We’re all looking for the right place to fit in — and this is true for some of Earth’s earliest animals. Researchers from the University of California Riverside found that Obamus coronatus, a soft-bodied animal that lived in the sea, 550 million years ago, chose to live on specific parts of the sea floor. Specifically, it was looking for the company of other Obamus.
For a long time, researchers thought that macroscopic life emerged during the so-called Cambrian explosion, some 500 million years ago. But then, researchers found evidence that even 600 million years ago, macroscopic life was thriving in some parts of the world.
This pre-Cambrian period is called Ediacara, and creatures that lived then are called Ediacaran. This period is still relatively unknown and researchers are working to uncover what life was like back then. That’s why it’s so exciting when we learn new things about an Ediacaran creature.
Back in 2018, the same group of researchers discovered a fossil of a disc-shaped animal and named it Obamus coronatus after former US President Barack Obama. The name is then completed with a Latin word that means “crowned” because of the modules found imprinted on the seafloor of what’s now a mountainous desert.
They were intrigued about the life of this now-extinct sea animal and decided to explore further, focusing on where specifically in the sea it spent its life. The sea was a largely foreign place when Obamus was around. It was dominated by a mat on the sea floor filled with bacteria and other organic materials and predators were uncommon.
“It’s not like studying dinosaurs, which are related to birds that we can observe today,” Phillip C. Boan, and lead author of the new study, said in a statement. “With these animals, because they have no modern descendants, we’re still working out basic questions about how they lived, such as how they reproduced and what they ate.”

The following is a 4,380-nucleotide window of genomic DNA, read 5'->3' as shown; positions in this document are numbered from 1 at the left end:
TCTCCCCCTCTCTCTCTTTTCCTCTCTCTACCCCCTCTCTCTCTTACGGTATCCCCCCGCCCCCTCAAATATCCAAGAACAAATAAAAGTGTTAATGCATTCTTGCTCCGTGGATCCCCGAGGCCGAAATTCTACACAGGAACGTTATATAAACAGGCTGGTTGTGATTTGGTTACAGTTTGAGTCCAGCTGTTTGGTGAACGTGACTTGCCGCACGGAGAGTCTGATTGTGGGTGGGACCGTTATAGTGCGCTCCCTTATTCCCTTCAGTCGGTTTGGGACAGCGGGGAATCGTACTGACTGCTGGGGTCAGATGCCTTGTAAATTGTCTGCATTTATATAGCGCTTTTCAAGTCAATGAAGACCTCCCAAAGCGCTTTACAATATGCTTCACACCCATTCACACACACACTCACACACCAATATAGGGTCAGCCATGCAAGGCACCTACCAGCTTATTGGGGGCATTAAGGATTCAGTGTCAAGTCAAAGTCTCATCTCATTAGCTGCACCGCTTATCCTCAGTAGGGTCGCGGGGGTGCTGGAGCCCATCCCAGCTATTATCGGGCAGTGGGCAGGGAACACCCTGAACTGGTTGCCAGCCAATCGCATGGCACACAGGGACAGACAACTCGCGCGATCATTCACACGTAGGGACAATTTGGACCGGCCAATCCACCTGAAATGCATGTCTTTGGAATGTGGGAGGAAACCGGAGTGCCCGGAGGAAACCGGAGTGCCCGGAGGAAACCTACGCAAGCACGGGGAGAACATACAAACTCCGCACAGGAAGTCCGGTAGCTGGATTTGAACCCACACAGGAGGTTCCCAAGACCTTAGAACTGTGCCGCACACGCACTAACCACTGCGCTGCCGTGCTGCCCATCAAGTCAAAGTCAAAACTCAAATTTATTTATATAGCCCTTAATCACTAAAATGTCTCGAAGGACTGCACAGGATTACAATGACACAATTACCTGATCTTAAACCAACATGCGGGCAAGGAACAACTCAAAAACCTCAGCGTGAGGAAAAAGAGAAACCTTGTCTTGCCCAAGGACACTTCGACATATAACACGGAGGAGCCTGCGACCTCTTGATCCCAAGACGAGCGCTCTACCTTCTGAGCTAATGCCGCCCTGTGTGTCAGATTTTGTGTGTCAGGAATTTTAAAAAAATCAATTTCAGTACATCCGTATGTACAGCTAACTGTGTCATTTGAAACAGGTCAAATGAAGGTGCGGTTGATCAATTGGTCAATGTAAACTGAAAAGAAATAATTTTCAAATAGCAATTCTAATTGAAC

A surprising finding
The team was surprised to find that Obamus coronatus lived much the way barnacles do today, considering the alien nature of the Earth during the Edicaran Period. The animal was about a half-inch in diameter and was shaped like a French cruller donut. It didn’t move of its own accord and likely spent most of its life in its preferred spot.
But remarkably, even with all these limitations, it was still pretty choosy.
“We think about the very oldest animals and maybe you wouldn’t expect them to be so picky. But Obamus only occurs where there is a thick mat, and it’s a pretty sophisticated way of making a living for something so very old,” Mary Droser, a professor of paleontology at UCR and study co-author, said in a media statement.
For their study, the researchers chose three animals found at a fossil site in the Australian Outback, at what’s now called Nilpena Ediacara National Park. A series of sand storms helped preserve sandstone impressions of entire animal communities that lived there. The team looked at how the animals were geographically distributed.
The Obamus is the first example of a habitat-selective Ediacaran creature. However, it’s not clear yet how they got to where they wanted to go. The researchers believe the Obamus was likely motivated by the need to reproduce. It likely spread itself through selective larvae that preferred places with thick microbial mat and near other Obamus.
The researchers’ laboratory currently receives funding from NASA’s Exobiology program because comprehending the evolution of life on Earth can provide valuable insights into the potential development of life on other planets. “This is our window into how a complex ecosystem forms. We only have one Earth,” Boan said in a statement.
The study was published in the journal Paleobiology.